While the sputtering economy has slowed M&A activity considerably the last few months, WPP Group apparently didn't get the memo that now's the time to retrench and wait. Actually, Sheila Spence, SVP in WPP's corporate development, told attendees at the DeSilva + Phillps Dealmakers Summitt that she's gotten a very different memo. Speaking on a panel with other ad agency execs, Spence said: "We did get a memo: keep on acquiring. If you look at the deals we've done, they fall bull's-eye into the company's strategic goals, including having one-third of our revenue from BRIC companies and building up our digital assets." In the past week alone, WPP has taken a 49 percent stake in South Africa's The Jupiter Drawing Room and invested $25 million in Seattle web analytics firm Omniture.
Buyer/Seller expectations: The hope that acquisition targets might lower their prices as the economy has cooled hasn't really materialized, Spence said. "There's still a mismatch between what's happening in the market and the behavior of clients. When we look at acquisition targets, smaller companies haven't fully absorbed the impact of the economic changes. Deal structure can overcome a lot of the issues, in terms of how the payments will unfold." Tom Harrison, chairman and CEO of Omnicom Group's DAS, added: "We see a new reality and there is a bit of a moderation at the seller level. The divide between us and the prospective companies we seek to acquire will shrink. But having sold my company to Omnicom years ago, I think we all think are companies are worth more than they are."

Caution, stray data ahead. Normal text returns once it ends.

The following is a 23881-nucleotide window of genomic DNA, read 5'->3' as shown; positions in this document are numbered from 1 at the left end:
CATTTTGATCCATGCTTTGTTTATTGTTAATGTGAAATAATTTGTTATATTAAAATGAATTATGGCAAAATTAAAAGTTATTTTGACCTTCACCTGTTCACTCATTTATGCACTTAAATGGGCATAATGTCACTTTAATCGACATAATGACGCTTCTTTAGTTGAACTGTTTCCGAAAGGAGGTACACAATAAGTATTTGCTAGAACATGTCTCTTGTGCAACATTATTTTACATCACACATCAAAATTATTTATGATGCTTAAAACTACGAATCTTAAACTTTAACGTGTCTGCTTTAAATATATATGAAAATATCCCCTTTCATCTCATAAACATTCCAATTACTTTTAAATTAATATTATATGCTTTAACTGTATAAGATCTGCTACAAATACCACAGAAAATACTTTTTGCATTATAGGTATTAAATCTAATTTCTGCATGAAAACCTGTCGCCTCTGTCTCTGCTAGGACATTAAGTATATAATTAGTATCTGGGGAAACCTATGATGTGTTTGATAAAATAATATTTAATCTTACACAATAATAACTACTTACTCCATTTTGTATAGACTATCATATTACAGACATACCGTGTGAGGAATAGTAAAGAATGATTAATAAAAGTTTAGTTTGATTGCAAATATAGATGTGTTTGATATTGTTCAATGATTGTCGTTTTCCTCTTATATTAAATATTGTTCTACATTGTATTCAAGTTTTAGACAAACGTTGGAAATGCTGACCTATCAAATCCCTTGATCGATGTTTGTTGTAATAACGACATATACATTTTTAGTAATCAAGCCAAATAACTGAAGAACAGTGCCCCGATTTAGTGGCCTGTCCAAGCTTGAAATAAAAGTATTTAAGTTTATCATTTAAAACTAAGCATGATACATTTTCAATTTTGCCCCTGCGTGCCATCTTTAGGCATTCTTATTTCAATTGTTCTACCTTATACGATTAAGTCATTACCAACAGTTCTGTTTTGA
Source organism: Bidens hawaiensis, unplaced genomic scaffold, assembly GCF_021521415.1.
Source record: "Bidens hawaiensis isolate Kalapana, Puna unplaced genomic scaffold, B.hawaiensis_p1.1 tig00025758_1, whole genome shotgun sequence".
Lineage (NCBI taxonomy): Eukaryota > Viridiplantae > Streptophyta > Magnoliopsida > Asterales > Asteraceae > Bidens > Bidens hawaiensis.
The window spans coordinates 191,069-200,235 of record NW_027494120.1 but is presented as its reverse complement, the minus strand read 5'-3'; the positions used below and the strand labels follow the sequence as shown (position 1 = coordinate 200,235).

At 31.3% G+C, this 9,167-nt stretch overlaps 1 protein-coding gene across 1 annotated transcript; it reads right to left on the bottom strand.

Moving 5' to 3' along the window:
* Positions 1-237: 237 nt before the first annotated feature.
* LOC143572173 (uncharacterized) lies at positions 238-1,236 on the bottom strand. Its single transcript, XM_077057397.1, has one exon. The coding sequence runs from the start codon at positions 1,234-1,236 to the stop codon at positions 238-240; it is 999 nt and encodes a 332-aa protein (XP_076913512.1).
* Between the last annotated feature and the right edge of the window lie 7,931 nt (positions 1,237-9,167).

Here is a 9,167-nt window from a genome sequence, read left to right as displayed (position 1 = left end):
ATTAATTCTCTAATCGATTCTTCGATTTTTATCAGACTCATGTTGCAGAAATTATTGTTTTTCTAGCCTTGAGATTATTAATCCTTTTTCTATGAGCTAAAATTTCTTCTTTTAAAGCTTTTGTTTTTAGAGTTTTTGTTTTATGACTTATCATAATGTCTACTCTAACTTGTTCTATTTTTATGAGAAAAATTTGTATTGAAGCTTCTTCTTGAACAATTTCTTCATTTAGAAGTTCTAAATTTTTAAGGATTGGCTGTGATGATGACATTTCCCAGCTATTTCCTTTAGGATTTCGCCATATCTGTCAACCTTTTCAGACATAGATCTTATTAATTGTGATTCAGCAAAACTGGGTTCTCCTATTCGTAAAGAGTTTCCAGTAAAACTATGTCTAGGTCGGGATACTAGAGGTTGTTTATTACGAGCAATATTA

Integration vs. specialization: Asked about the structure of earn-outs when it comes to digital acquisitions, Luke Taylor, CEO of LBi International, said it remains tricky: "We're more nervous about it. Half of an acquisition is about acquiring a business's customers. We try to create a single P&L, rather than a set of independent companies. Especially in the digital space, clients want accountability. They don't want a separate search specialist. But it's not particularly easy to structure deals that way."
By David Kaplan